Inventory Management Techniques

Inventory Management Techniques There are several inventory control techniques available, and which technique is used is determined by the nature and ease of the organization. An ideal inventory control technique, however, should cover all items and all stages of inventory control, starting from the stage when the material is received from the supplier until it is put to use. Some of the most commonly used techniques are as follows:

1) Economic Order Quantity (EOQ):

Ordering costs and Carrying costs are taken into consideration while determining Economic Order Quantity. Ordering cost is basically the costs associated with receiving an inventory while carrying costs include handling warehousing and allied costs. The imbalance between these two costs can affect the profits adversely, so a balance needs to be maintained besides keeping both of them at a minimum level.

EOQ may also be calculated with the help of the following formula: EOQ formula 

EOQ = Square root of [(2 x demand x ordering cost) / carrying cost]

where, D = Demanded Annual quantity (in units)

O = Cost of ordering/placing (fixed cost)

h/ic = Cost of holding one unit/Annual carrying cost per unit.

Calculation of Number of Orders

Number of Orders per Year = Annual Demand / EOQor Q

2) Re-order Level:

The point at which the storekeeper makes a fresh request for the purchase is known as the reorder level. Generally, it lies between the maximum and the minimum level. It is fixed in such a way that by the time the purchase order reaches the inventory level does not fall below the minimum level and after the receipt again reaches the maximum level. It is determined by the following formula:

Reorder Level formula 

Reorder Level = Maximum Consumption x Maximum Reorder Period.


= Minimum level + Consumption during the Time Required to Get Fresh Supply.


= Safety Stock + Consumption during Lead Time.

Normal Reorder Period = Maximum Reorder Period +Minimum Reorder Period / 2

3) ABC Analysis:

For material control purposes, the materials may be divided into different categories. In the case of manufacturing concerns, it is observed that sometimes a small percentage of the quantity of items comprises of high value, and other times the large quantity of material comprises of lesser value. Also, there may exist some moderate situations, where items are average in number and average in value.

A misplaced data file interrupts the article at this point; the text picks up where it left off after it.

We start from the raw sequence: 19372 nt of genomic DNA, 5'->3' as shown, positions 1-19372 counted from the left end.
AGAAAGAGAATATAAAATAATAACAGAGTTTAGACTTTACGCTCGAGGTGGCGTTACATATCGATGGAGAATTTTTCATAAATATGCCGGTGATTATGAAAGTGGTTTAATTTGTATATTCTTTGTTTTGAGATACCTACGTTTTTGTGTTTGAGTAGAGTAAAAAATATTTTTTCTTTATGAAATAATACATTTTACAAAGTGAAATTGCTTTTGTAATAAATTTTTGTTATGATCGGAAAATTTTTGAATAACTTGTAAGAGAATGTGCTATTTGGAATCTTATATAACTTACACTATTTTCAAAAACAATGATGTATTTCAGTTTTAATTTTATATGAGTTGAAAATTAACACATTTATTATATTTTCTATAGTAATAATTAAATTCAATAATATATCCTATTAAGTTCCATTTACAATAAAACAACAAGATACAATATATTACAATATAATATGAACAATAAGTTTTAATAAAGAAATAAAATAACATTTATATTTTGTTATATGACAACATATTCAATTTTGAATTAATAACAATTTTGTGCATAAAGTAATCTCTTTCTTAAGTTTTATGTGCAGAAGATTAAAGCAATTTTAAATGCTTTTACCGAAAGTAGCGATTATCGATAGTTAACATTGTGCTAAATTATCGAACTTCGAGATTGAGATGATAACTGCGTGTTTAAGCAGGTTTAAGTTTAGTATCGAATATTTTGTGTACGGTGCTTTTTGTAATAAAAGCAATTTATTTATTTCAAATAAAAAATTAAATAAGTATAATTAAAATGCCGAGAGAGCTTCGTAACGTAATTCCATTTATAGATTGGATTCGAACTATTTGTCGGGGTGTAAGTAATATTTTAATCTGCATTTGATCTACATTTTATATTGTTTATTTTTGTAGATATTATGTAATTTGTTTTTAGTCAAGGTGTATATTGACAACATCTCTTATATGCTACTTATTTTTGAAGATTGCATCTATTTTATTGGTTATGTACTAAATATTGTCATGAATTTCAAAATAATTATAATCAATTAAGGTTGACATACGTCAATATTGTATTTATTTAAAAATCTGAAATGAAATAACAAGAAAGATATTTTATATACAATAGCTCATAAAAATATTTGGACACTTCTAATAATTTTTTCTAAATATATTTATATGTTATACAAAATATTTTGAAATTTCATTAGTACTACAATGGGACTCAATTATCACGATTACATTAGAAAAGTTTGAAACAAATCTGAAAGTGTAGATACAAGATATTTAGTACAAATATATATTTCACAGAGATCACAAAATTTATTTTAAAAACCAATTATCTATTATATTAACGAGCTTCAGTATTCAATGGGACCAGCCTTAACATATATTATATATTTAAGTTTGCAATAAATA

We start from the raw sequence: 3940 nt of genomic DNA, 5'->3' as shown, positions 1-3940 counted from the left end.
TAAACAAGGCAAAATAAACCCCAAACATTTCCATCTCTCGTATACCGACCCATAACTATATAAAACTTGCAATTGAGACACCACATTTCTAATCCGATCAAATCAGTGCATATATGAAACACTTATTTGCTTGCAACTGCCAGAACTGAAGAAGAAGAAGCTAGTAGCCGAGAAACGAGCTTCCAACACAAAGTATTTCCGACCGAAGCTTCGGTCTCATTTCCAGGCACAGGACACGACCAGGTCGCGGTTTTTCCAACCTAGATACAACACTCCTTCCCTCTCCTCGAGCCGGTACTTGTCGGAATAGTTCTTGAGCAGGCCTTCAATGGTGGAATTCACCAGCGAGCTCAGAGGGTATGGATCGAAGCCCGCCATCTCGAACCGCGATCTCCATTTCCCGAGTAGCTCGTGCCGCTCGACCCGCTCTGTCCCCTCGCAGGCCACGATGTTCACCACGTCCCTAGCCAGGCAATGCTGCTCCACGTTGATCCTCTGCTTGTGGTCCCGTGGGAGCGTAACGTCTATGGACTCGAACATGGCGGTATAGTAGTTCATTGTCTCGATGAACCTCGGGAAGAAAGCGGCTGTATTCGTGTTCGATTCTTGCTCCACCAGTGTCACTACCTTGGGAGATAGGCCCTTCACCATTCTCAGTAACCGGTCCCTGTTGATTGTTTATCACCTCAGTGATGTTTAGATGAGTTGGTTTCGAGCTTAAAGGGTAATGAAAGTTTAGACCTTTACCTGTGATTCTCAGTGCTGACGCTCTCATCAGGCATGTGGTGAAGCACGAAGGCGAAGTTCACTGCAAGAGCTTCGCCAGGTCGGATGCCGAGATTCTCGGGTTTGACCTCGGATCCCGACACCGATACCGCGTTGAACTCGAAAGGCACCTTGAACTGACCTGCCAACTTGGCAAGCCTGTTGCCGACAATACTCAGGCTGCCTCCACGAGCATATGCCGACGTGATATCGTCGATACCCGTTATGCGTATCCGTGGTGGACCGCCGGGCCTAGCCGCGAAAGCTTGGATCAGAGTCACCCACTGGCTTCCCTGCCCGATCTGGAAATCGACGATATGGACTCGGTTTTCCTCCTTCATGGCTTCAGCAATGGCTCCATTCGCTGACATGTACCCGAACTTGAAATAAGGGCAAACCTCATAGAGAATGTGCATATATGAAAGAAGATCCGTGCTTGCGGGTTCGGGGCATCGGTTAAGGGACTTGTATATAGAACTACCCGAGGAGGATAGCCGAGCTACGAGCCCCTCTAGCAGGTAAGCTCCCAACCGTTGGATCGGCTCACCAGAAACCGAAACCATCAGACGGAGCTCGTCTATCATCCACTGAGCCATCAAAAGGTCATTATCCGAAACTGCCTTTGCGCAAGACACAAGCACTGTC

So, based on this, the material may be classified into categories A, B, and C. Category A includes items that are about 70% of the value and only 10% of the quantity. About 20% of the value and the same percentage of the quantity makes Category B. Residual 10% of the value and 70% of the quantity forms Category C. These percentages may vary a bit depending upon the nature of the organization.

4) VED Analysis: ( Inventory Management Techniques )

In VED analysis, the items are classified on the basis of their criticality to the production process or other services. Under this system of classification ‘V’ stands for vital, ‘E’ stands for Essential and ‘D’ stands for desirable. Vital are those items without which the production process cannot be completed, while Essential items are those, whose shortage may bring an inefficient production system. This efficiency may be temporary in nature. Desirable items are those items, which are required but will not result in the loss of production.

5) Just In Time:

Just-In-Time production is defined as a “philosophy that focuses attention on eliminating waste by purchasing or manufacturing just enough of the right items just in time”.

JIT is a Japanese management philosophy of manufacturing, according to which only the quantity is purchased at the right time and in the right place.

A definition of JIT could be that, it is a manufacturing system whose goal is to optimize processes and procedures by continuously pursuing waste reduction and work simplification, improving timeliness, Quality productivity, and flexibility.

JIT has also been called as a hand-to-mouth approach to production by some observers. The main aim is to avoid any surpluses and fit a precise requirement in a precise time.

6) Inventory Turnover: (Inventory Management Techniques)

This ratio is calculated by dividing the cost of goods sold by the average inventory. This ratio is usually expressed as ‘x’ a number of times. The following is the formula:

Inventory Turnover Ratio formula

Inventory Turnover Ratio = Cost of Goods Sold / Average Inventory

It also helps to show the average time taken for clearing the stocks. This can easily determine by calculating the inventory conversion period. This period is calculated by dividing the number of days by inventory turnover. The formula may be as:

Inventory Conversion Period = 12 months/52 weeks/365 days divide by Inventory Turnovere Ratio

7) Inventory Control of Spares and Slow-Moving Items:

Stores and spares are items that are necessary to keep equipments and machines working properly. Shortage of even a single item of stores and spares may bring the production process to a halt. A firm should maintain the proper level of this inventory and should avoid over or under-stocking.

Stores and Spares Inventory Turnover = Annual Consumption of Stores and Spares / Stores and Spares Inventory

Stores Spare Holding Period = 365 / Turnover of Stores and Spares

Objectives of Inventory ManagementClick here

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